These days I can’t get my 2x great-grandmother Anna Maria Christ off my mind. She may be the independent female ancestor I have been looking for all these years.
My father’s father was transferred from New York to San Francisco during the depression. When I moved to New York City, I felt powerfully connected to its diverse immigrant culture, but I never thought of trying to figure out where and when my ancestors lived there.
Recently I found my Scottish and Irish 2x great-grandparents, James Inglis, the seaman, and Annie Corliss, mother of 9, living in the tenements on Cherry Street near the port of New York. These were my father’s ancestors on his mother’s side. I felt inspired by a photograph of Annie to take her Irish spirit of triumph over adversity into my soul.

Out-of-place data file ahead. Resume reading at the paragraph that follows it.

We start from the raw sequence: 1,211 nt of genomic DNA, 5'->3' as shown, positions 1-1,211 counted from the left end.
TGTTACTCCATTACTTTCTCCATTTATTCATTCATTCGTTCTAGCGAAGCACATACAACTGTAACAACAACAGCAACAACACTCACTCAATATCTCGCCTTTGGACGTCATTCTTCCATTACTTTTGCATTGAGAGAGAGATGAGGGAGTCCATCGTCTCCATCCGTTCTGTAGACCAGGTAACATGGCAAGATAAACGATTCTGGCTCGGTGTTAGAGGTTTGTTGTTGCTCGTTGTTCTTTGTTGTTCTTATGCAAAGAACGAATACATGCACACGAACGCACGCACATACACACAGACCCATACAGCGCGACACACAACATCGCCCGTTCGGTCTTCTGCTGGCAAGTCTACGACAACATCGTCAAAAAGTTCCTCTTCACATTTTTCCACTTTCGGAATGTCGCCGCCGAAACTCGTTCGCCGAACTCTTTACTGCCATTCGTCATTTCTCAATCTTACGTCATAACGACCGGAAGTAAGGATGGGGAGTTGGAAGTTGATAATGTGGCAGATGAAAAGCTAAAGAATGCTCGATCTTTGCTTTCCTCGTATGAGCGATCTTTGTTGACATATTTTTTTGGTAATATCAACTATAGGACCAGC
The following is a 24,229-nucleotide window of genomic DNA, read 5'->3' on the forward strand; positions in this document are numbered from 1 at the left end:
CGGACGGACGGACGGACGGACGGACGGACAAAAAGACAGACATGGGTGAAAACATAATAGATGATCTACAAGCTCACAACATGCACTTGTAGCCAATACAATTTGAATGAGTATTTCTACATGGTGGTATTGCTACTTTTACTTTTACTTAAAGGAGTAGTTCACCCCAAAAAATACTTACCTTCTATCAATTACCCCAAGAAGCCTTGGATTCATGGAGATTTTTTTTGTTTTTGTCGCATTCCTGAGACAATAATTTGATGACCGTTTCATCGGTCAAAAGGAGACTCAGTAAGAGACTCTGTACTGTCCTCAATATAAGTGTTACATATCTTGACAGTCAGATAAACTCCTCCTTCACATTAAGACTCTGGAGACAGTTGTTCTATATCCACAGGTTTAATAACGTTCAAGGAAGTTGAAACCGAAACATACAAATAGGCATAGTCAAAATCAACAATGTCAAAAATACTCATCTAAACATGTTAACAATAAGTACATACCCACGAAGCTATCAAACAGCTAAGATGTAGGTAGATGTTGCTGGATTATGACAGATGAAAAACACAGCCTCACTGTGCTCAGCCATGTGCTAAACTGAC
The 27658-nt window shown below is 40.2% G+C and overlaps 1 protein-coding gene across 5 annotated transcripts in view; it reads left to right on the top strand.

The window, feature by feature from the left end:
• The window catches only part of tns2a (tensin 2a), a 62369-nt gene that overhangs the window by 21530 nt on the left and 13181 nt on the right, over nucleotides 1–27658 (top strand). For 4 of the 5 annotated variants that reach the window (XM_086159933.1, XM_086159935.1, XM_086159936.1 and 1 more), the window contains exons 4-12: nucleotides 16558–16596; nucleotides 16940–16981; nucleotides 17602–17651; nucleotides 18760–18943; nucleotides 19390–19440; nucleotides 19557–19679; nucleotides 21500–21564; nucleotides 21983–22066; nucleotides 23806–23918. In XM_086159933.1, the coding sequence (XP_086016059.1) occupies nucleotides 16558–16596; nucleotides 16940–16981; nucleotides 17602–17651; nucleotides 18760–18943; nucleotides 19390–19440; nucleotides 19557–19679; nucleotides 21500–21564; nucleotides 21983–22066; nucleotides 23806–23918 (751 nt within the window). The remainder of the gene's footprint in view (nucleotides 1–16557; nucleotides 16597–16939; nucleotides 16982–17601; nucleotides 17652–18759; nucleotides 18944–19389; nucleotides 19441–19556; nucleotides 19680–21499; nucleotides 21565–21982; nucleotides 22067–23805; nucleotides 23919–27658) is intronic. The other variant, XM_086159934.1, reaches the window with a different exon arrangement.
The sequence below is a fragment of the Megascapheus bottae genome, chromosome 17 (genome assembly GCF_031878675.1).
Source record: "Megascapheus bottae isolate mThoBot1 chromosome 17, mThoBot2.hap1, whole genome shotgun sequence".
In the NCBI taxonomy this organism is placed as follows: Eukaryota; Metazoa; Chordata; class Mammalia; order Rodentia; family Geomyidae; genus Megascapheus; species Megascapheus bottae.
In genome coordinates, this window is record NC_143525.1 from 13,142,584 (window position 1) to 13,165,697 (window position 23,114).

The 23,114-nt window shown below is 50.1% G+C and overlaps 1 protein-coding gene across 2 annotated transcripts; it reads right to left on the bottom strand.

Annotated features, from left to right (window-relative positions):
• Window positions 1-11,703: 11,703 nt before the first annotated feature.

Because it has become fashionable to be interested in things Irish, I began my ancestor research there. In fact, I am more German (3/8) than I am Irish (3/16). As I have delved into my German ancestry, I realized that being German became a cause for shame in both the First and Second World Wars. German language newspapers were banned, Germans were interned, people hated Germans, and many Germans changed their names.
As a child I learned to create mock battles against “krauts,” Continue reading “Ancestor Connection Revisited: Anna M. Christ of Little Germany, Brooklyn by Carol P. Christ”